For that to happen, however, we need accomplished African Americans, Hispanics and others in STEM from all over Ohio to serve as inspirational role models and mentors for our urban youth,” continued Dr. Earls, who is also President of Entrepreneurial Engagement Ohio, the collaborative partner with The Ohio Academy of Science of Ohio in the development of the Believe in Ohio program. “Students can be successful when they see people ‘who look like them’ who have made successes of themselves and are willing to help them.”

For the sake of our children, their children, and our state, it is critical that this initiative be successful. To that end, we have assembled an extraordinary leadership team of community leaders to galvanize support across the state,” added Dr. Earls.

Mr. Johnathan Holifield ( is overall statewide director and coordinator for Believe in Ohio’s Urban STEM Mentor Network and served as subject matter expert for the Ohio Board of Regents Subcommittee on Inclusive Competitiveness. Mr. Holifield helped develop the BiO program and is a nationally recognized leader of Inclusive Competitiveness. He was founding Executive Director of CincyTech in Cincinnati, former Vice President for Inclusive Competitiveness at NorTech in Cleveland, and a founding partner of Scale Up Partners, a national Inclusive Competitiveness consultancy.

Ms. Mary McWilliams ( is the Columbus Metro Inclusive Competitiveness Coordinator for Believe in Ohio’s Urban STEM Mentor Network. Ms. McWilliams is Electronics Engineer Team Leader for the Defense Logistics Agency of the Department of Defense, and Chair-Elect of the Professional Executive Board of the National Society of Black Engineers.

Mr. Wayne Hicks ( is the Cincinnati Metro Inclusive Competitiveness Coordinator for Believe in Ohio’s Urban STEM Mentor Network. Mr. Hicks is Executive Director of the Black Data Processing Associate Education & Technology Foundation, and the owner of Hicks Enterprises consulting firm in Cincinnati.

Dr. Bilal Bomani ( is Cleveland Metro Inclusive Competiveness Coordinator for Believe in Ohio’s Urban STEM Mentor Network. Dr. Bomani is a Senior Research Scientist whose work has been featured in a TED talk.  He is Vice President of the National Technical Association – Cleveland Chapter that focuses on STEM opportunities in the Cleveland, Ohio area.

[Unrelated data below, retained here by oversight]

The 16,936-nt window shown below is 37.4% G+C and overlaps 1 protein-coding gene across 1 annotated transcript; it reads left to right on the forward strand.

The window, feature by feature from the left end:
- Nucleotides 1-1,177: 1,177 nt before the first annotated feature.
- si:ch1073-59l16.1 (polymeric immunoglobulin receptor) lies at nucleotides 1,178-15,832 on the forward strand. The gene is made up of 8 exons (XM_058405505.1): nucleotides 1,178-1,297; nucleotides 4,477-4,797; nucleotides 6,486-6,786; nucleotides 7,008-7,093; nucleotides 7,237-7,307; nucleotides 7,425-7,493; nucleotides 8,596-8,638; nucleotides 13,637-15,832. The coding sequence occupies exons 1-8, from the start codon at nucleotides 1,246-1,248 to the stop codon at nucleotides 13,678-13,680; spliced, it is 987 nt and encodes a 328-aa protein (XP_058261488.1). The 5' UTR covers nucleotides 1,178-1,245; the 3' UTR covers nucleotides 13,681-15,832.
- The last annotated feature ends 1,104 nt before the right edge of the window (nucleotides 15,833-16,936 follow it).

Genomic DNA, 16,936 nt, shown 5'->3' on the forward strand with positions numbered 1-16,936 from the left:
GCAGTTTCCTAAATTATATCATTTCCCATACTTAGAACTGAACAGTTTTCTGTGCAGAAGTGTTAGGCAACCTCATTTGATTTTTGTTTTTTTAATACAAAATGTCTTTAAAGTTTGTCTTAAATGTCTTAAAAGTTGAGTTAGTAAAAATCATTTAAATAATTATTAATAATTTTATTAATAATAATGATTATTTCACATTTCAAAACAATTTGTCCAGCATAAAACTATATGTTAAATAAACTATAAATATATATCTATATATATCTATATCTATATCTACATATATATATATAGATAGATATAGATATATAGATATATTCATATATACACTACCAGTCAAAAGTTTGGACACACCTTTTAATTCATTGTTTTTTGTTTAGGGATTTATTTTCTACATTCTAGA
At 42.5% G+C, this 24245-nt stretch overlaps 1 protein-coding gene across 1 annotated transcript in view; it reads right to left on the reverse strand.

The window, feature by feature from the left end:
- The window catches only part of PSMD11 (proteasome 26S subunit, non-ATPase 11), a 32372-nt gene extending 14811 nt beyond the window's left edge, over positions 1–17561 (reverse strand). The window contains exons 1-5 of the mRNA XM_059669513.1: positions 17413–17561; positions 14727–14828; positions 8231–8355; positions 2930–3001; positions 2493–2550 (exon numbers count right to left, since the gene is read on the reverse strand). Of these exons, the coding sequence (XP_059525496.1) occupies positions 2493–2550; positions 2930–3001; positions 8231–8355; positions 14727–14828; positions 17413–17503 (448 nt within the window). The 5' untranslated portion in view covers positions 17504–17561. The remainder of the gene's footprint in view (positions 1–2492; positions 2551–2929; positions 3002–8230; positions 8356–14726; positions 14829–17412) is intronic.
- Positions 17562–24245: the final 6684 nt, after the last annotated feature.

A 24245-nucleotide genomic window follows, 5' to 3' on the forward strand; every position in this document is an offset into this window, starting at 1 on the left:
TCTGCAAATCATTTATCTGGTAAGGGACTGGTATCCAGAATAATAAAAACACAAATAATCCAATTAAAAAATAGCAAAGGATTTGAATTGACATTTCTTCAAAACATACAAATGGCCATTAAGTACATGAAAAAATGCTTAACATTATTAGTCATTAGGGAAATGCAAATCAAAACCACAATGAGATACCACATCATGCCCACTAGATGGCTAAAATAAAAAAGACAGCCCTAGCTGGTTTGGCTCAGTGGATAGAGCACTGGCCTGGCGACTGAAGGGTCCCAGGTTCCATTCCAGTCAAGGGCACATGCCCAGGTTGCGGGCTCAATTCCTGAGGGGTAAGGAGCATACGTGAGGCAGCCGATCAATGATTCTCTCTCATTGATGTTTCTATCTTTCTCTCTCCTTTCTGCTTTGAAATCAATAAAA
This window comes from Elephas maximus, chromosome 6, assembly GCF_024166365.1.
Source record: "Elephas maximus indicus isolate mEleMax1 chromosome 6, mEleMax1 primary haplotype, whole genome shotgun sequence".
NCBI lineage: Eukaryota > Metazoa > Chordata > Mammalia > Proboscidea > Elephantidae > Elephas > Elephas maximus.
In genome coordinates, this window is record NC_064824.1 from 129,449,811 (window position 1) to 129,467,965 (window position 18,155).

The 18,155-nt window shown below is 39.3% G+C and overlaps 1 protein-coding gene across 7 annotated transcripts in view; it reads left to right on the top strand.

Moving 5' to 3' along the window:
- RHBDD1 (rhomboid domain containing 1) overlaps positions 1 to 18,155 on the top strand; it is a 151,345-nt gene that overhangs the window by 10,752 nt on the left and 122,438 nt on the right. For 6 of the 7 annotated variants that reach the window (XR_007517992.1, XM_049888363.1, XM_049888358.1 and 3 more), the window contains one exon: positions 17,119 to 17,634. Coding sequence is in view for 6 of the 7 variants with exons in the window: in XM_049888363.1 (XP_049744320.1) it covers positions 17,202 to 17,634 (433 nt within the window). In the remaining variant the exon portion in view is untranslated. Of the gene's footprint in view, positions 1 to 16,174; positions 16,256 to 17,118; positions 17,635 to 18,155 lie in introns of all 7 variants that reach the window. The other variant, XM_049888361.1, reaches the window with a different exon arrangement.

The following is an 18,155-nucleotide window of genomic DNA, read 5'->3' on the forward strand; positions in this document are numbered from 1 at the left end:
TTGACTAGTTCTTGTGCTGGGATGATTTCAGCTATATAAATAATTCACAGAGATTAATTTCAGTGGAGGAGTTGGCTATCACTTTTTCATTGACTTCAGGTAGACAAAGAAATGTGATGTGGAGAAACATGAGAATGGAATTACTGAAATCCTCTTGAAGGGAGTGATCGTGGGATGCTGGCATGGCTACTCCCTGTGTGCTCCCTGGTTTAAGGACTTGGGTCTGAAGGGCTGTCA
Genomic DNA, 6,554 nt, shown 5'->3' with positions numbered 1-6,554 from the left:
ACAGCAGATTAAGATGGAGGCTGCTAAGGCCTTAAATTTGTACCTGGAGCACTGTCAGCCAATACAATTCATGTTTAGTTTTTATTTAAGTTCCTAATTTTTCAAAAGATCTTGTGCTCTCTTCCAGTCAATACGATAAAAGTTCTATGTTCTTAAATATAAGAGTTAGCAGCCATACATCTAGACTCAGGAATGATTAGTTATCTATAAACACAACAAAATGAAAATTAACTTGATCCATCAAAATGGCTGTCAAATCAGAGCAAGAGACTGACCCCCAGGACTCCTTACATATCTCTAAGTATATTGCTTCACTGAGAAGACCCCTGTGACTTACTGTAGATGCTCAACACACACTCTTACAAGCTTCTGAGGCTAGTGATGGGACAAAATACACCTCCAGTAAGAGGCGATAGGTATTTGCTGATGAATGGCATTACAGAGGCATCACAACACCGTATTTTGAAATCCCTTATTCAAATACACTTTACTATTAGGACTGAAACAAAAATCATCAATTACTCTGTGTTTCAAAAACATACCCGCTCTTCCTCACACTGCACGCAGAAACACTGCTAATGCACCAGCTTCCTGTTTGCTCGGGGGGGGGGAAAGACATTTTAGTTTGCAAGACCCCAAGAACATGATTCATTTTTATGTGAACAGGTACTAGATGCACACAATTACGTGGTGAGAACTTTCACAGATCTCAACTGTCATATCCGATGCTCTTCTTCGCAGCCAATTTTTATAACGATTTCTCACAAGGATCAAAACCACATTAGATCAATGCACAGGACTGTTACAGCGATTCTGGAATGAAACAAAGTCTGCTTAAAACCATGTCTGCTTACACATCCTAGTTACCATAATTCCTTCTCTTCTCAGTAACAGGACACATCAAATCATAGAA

Click here to see the full bios and photos of these coordinators.
    Throughout my professional life, in the spirit of “Each One Teach One”, I have reached out at every opportunity to young people to encourage and mentor them to pursue careers in Science and Technology”, stated Dr. Earls. “Now, I am calling on my younger peers to do the same.”
    The Ohio Academy of Science and Entrepreneurial Engagement Ohio developed the program entitled Believe In Ohio, A STEM Bridge to Ohio’s Innovation Economy of the Future, with support from The Ohio General Assembly and The Ohio Board of Regents. More information is available at

    March 21, 2015

    Taser Death: David Werblow (Branford, CT)

    Unidentified Branford Police Department officers used their tasers to kill an unarmed 41-year old man, David Werblow, in front of his home on March 15. [SOURCE]  Werblow's neighbors indicate that he was tased by police at least three times.

    Police arrived at the scene as a result of a 911 call earlier in the evening reporting a disturbance at this residence. When they arrived Werblow was walking down the street of his neighborhood. There is no indication that anyone was in harm's way. The victim was unarmed. After the tasers were used the police placed him in handcuffs ... he was pronounced at Yale-New Haven Hospital.

    The American Civil Liberties Union said in 2014 that since 2005 at least 14 people have died in the state after police deployed a Taser stun gun on them.

    The ACLU released a statement on Monday regarding the Branford incident, saying while they don’t have any details on the incident, it “reinforces the need for oversight mechanisms associated with Tasers.” The release said the organization will seek any available video and documentary evidence as well as accounts of what happened.